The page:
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What to Feed Pet Rabbits



What to Feed Pet Rabbits

A healthy diet for pet rabbits should consist of hay, fresh vegetables, and a small amount of pellets. Here are some guidelines for each of these:

  1. Hay: A constant supply of hay is essential for rabbits. Timothy hay is the most commonly recommended type, but other types of grass hay can be used as well. Hay aids in digestion, helps wear down their teeth, and provides necessary roughage. Rabbits should have access to hay at all times.
  2. Fresh Vegetables: Fresh vegetables are an important part of a rabbit’s diet and should be offered daily. Some good options include leafy greens like kale, spinach, and romaine lettuce, as well as carrots, celery, and bell peppers. Introduce vegetables gradually and in small quantities to avoid digestive upset.
  3. Pellets: Pellets should make up a small portion of a rabbit’s diet and should be high in fiber and low in protein. Adult rabbits should have around 1/4 to 1/2 cup of pellets per day, depending on their size and activity level.

It’s important to note that rabbits should not be fed sugary or starchy foods like fruit, bread, or crackers, as these can upset their digestive system and lead to health problems. Additionally, make sure your rabbit has access to fresh, clean water at all times.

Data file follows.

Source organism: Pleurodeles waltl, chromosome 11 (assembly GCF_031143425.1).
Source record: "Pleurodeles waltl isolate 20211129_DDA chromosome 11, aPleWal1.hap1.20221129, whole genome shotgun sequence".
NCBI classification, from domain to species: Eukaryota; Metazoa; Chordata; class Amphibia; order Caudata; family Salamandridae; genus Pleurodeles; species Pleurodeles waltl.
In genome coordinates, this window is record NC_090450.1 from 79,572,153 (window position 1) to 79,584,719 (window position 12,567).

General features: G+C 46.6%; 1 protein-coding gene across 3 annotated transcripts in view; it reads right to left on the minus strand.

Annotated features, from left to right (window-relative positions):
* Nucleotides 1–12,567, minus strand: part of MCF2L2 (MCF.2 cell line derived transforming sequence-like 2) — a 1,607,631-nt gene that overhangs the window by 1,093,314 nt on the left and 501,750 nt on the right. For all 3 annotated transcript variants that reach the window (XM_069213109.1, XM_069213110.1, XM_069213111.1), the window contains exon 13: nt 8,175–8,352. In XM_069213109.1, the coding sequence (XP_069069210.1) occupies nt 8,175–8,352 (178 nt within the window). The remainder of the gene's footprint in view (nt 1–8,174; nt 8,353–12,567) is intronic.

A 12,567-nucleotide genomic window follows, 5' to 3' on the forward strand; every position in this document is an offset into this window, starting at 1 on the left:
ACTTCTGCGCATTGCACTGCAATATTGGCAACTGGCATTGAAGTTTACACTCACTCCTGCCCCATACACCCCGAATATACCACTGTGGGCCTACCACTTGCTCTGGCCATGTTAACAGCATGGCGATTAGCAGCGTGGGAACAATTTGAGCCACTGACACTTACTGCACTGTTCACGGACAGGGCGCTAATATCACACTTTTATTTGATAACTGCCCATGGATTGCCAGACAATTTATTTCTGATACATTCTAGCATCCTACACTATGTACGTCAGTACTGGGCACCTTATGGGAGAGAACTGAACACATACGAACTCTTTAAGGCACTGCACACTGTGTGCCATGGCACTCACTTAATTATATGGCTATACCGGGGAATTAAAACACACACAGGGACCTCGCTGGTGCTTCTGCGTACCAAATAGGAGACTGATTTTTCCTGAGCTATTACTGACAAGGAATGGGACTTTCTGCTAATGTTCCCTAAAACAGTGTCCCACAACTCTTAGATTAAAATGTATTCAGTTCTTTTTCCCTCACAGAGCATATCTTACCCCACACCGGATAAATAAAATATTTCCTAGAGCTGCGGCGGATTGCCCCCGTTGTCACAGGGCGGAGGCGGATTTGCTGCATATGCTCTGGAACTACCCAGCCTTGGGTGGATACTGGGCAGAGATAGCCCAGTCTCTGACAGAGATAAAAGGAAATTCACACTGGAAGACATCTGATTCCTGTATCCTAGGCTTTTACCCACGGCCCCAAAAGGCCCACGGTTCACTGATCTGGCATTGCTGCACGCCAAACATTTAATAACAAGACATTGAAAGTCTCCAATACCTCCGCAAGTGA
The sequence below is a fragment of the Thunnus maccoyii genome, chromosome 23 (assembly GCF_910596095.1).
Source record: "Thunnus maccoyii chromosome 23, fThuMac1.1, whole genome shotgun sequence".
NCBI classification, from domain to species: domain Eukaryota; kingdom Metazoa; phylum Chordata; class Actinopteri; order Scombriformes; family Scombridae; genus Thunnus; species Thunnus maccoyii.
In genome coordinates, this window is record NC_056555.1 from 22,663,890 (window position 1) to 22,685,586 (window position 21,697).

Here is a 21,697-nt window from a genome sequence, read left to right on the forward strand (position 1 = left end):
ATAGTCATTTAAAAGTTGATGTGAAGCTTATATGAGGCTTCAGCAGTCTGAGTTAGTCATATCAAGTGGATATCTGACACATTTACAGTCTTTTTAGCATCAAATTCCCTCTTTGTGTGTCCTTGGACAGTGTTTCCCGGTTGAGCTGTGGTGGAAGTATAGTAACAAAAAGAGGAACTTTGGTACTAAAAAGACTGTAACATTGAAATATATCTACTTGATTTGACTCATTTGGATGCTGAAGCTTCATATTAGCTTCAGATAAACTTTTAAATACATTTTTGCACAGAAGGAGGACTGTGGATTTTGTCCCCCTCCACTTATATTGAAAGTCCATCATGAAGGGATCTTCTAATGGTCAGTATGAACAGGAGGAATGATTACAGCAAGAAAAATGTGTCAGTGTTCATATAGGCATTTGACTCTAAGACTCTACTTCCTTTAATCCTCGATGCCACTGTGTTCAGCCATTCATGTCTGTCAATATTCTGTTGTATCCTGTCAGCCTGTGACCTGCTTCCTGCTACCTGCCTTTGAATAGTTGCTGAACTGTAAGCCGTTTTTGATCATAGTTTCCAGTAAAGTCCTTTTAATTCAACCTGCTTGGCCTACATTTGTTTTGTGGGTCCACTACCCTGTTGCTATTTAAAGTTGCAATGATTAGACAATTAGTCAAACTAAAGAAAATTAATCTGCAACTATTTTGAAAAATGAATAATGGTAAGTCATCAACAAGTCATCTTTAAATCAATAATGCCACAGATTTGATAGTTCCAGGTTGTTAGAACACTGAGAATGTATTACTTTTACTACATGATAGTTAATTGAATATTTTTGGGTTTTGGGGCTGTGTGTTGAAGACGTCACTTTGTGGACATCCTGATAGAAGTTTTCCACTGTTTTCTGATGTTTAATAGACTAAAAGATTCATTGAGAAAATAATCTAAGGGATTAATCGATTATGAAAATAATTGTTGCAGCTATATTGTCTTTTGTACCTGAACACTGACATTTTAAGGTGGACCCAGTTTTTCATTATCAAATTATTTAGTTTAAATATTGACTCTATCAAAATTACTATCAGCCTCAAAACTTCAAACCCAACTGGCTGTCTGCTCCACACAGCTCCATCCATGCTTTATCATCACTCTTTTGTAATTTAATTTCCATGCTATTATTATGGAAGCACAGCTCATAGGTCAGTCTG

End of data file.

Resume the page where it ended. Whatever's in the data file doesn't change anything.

Fiber is vital to the normal function of the digestive system in rabbits.1 Fresh grass hay and vegetables should make up the bulk of the diet for house rabbits. Feeding a diet consisting mainly of pellets may result in obesity and increase the likelihood of digestive problems for your pet rabbit.2

While there is some fiber in pellets, it is finely ground and does not appear to stimulate intestinal function as well as the fiber found in grass hays. The addition of some pellets does add some balance to the diet, however, if your rabbit is a picky eater.

Anything other than hay, vegetables, and pellets is considered a treat and should be feed in strict moderation. The number of pellets should be restricted, especially in overweight rabbits, but any reduction in pellets should be made up with a variety of fresh vegetables and unlimited access to hay.​

Christy Avery has worked as a veterinary technician for more than five years, caring for both domestic and exotic animals. She has received training as a Fear Free Certified Professional to prevent and treat pet anxiety, fear, and stress.